This month I thought we’d pay Auntie Beeb a visit. The BBC has been known as “Auntie” from its early days when it was often felt by critics of the BBC that they did not listen to their audience’s views or requests , and instead broadcast what they thought was best for the population.. “Auntie knows best, dear.” For a long time now though Auntie has been more a term of endearment than one of bitter reproachfulness.
Putting that aside the BBC has an international reputation of being trustworthy and credible, much of which is well deserved, for instance the BBC World Service radio station and some of the BBC television’s drama and wildlife programmes.
I have been fortunate to have worked at this world leading broadcaster, not once but twice. Early in in my career, I started off working in the Equipment Department where supplies and requests were handled for the bits and bobs need to fire up transmitters, get radio studios onto the air and outside broadcasts beaming their live pictures into people’s home.
It was a fun place to work and the place was full of characters and tales which probably turned out to be urban myths. For instance the hapless employee who was seconded to a production department and walked into a dark room at the wrong moment exposing and ruining rare footage from the Middle East. At the time it seemed believable but I now doubt it.
More believable perhaps is the same man who reputedly boarded the tube train at White City armed full of expensive camera equipment, only to surface in central London having left the cameras on an underground train. If only it had been the Circle Line rather than the Central Line that he was riding the cameras may have come back round.
After a few years learning all I ever wanted to know about the drawing office, admin, stores and stock control of the thousands of little items need for a radio station to run, I moved to a dream job at the BBC World Service. The building at Bush House and the motto of “Nation shall speak peace unto Nation” rang true and the 40 different language services made it probably the most multicultural office block in the country.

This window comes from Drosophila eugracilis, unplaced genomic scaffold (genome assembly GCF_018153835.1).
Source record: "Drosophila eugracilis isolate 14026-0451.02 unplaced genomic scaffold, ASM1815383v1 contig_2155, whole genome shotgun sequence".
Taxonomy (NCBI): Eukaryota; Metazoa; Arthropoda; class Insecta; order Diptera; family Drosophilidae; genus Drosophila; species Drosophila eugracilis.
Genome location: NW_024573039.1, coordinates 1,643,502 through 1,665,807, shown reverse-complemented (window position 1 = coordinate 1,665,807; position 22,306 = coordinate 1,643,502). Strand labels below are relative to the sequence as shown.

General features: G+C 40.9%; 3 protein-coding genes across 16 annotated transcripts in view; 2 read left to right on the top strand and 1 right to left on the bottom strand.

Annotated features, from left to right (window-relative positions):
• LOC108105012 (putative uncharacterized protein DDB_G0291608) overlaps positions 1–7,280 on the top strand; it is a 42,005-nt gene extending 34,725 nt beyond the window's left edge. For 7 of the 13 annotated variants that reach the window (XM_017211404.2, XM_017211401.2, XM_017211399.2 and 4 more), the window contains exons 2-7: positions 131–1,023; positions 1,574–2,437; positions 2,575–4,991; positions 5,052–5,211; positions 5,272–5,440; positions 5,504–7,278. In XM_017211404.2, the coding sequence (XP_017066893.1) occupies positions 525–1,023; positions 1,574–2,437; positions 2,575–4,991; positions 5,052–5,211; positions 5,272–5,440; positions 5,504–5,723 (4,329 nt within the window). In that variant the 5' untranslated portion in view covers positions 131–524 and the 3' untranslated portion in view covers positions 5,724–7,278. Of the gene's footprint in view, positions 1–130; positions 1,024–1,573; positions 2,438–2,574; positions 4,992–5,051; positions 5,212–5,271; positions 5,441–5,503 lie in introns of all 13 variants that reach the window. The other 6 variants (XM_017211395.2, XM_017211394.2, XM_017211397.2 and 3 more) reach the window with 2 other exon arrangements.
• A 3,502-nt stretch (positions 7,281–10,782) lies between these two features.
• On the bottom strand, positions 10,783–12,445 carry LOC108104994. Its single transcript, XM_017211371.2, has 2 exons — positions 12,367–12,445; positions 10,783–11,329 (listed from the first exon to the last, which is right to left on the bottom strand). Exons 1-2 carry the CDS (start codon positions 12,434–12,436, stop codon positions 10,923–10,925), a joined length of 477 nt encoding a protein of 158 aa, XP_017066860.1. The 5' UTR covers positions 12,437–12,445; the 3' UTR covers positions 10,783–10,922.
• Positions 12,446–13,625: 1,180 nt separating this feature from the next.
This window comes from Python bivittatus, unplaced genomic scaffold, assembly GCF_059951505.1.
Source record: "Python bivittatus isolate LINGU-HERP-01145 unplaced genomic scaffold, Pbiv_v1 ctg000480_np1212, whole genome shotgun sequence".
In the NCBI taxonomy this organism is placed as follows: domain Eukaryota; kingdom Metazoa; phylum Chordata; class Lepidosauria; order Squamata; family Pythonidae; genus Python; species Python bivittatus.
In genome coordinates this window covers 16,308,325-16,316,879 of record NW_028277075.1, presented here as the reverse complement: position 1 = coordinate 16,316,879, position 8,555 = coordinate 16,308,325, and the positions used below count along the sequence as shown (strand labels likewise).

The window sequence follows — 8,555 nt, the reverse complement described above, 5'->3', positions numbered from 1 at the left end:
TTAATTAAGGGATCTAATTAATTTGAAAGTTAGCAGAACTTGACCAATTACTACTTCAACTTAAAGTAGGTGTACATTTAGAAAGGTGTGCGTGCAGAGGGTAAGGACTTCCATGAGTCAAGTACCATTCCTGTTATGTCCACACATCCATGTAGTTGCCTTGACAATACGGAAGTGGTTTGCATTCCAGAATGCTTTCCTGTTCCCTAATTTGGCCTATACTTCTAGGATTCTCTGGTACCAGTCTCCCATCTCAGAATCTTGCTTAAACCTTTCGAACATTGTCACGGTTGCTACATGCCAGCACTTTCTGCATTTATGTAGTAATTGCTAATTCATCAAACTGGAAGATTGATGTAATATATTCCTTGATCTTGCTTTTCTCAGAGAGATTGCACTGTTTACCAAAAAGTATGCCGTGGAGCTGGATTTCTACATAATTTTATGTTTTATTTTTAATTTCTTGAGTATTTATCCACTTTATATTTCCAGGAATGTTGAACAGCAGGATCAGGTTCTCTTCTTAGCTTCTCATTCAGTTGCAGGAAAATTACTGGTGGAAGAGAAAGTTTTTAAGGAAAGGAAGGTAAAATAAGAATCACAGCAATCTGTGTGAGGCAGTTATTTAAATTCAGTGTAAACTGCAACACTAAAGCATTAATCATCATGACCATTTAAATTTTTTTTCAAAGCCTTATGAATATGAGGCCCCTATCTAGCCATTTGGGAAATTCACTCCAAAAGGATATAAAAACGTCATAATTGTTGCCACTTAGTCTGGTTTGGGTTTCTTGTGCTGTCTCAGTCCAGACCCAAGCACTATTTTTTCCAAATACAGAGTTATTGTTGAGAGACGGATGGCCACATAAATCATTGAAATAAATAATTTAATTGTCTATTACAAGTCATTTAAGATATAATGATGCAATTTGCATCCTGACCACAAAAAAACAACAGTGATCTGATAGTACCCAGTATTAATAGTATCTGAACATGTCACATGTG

The BBC club deep in the bowels of Bush House plus the 24 hour canteen were places to hang out and try a range of fascinating food. You can read a longer article about the amazing building and some of my adventures there at http://dxinternational.blogspot.co.uk/2009/08/tales-from-bush-house.html
Sadly the BBC World Service left Bush House in 2012- it had only ever been there as temporary haven when it was bombed out of Broadcasting House in World War II. In 2012 it returned a couple of miles across central London to the palatial and hi-tech purpose-built New Broadcasting House, which merges almost seamlessly (well, kind of)with the well-known original Broadcasting House which looks to many to be an ocean liner forging its way down Portland Place.
Meanwhile here in Manchester the 1970s BBC building has just been demolished. The north-west tv and radio teams and the BBC Philharmonic Orchestra moved out a while ago to the gleaming new Media City complex across the River Irwell in Salford. This is where a sizable chunk of the BBC national output comes from now including BBC Sport, Children’s TV and BBC Radio 5 Live.
You can book up to go on tours of most BBC premises which is usually an educational and entertaining way to spend a few hours for all the family- just the sort of service Auntie would be pleased to provide!